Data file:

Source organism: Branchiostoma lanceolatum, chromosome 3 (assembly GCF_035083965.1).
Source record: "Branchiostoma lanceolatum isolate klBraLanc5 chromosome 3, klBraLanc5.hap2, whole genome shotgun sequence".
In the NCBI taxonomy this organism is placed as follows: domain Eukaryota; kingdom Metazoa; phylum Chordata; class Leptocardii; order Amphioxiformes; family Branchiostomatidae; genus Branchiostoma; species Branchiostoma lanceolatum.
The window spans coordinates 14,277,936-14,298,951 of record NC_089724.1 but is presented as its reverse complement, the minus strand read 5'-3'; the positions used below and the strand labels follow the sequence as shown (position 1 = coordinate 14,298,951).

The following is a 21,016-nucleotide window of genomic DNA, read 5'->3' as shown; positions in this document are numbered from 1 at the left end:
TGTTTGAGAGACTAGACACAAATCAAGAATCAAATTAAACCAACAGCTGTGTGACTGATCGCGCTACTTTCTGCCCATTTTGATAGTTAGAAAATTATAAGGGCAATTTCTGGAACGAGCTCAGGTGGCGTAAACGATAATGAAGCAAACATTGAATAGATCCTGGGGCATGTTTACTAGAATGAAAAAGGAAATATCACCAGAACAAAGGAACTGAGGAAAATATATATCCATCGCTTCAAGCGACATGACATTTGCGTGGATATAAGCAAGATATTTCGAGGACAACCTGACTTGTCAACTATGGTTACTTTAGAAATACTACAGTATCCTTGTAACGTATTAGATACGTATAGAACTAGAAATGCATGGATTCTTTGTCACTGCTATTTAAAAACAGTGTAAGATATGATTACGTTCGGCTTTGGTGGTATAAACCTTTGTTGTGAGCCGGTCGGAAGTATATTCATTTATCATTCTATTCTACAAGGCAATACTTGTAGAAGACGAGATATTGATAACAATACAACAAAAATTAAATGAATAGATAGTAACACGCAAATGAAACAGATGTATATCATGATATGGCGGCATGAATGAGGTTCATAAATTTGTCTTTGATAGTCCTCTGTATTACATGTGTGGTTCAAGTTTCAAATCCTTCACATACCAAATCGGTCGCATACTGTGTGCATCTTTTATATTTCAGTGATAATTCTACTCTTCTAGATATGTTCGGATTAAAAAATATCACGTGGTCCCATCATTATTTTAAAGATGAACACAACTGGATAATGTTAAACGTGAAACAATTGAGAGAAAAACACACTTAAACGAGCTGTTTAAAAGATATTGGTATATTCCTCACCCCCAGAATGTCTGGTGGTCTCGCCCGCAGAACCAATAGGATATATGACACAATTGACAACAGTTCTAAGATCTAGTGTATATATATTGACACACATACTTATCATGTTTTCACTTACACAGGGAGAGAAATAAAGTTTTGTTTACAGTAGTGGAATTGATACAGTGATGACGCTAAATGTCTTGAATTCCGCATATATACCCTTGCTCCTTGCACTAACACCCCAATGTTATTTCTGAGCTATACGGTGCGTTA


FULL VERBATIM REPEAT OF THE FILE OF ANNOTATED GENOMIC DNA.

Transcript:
Source organism: Branchiostoma lanceolatum, chromosome 3 (assembly GCF_035083965.1).
Source record: "Branchiostoma lanceolatum isolate klBraLanc5 chromosome 3, klBraLanc5.hap2, whole genome shotgun sequence".
In the NCBI taxonomy this organism is placed as follows: domain Eukaryota; kingdom Metazoa; phylum Chordata; class Leptocardii; order Amphioxiformes; family Branchiostomatidae; genus Branchiostoma; species Branchiostoma lanceolatum.
The window spans coordinates 14,277,936-14,298,951 of record NC_089724.1 but is presented as its reverse complement, the minus strand read 5'-3'; the positions used below and the strand labels follow the sequence as shown (position 1 = coordinate 14,298,951).

The following is a 21,016-nucleotide window of genomic DNA, read 5'->3' as shown; positions in this document are numbered from 1 at the left end:
TGTTTGAGAGACTAGACACAAATCAAGAATCAAATTAAACCAACAGCTGTGTGACTGATCGCGCTACTTTCTGCCCATTTTGATAGTTAGAAAATTATAAGGGCAATTTCTGGAACGAGCTCAGGTGGCGTAAACGATAATGAAGCAAACATTGAATAGATCCTGGGGCATGTTTACTAGAATGAAAAAGGAAATATCACCAGAACAAAGGAACTGAGGAAAATATATATCCATCGCTTCAAGCGACATGACATTTGCGTGGATATAAGCAAGATATTTCGAGGACAACCTGACTTGTCAACTATGGTTACTTTAGAAATACTACAGTATCCTTGTAACGTATTAGATACGTATAGAACTAGAAATGCATGGATTCTTTGTCACTGCTATTTAAAAACAGTGTAAGATATGATTACGTTCGGCTTTGGTGGTATAAACCTTTGTTGTGAGCCGGTCGGAAGTATATTCATTTATCATTCTATTCTACAAGGCAATACTTGTAGAAGACGAGATATTGATAACAATACAACAAAAATTAAATGAATAGATAGTAACACGCAAATGAAACAGATGTATATCATGATATGGCGGCATGAATGAGGTTCATAAATTTGTCTTTGATAGTCCTCTGTATTACATGTGTGGTTCAAGTTTCAAATCCTTCACATACCAAATCGGTCGCATACTGTGTGCATCTTTTATATTTCAGTGATAATTCTACTCTTCTAGATATGTTCGGATTAAAAAATATCACGTGGTCCCATCATTATTTTAAAGATGAACACAACTGGATAATGTTAAACGTGAAACAATTGAGAGAAAAACACACTTAAACGAGCTGTTTAAAAGATATTGGTATATTCCTCACCCCCAGAATGTCTGGTGGTCTCGCCCGCAGAACCAATAGGATATATGACACAATTGACAACAGTTCTAAGATCTAGTGTATATATATTGACACACATACTTATCATGTTTTCACTTACACAGGGAGAGAAATAAAGTTTTGTTTACAGTAGTGGAATTGATACAGTGATGACGCTAAATGTCTTGAATTCCGCATATATACCCTTGCTCCTTGCACTAACACCCCAATGTTATTTCTGAGCTATACGGTGCGTTA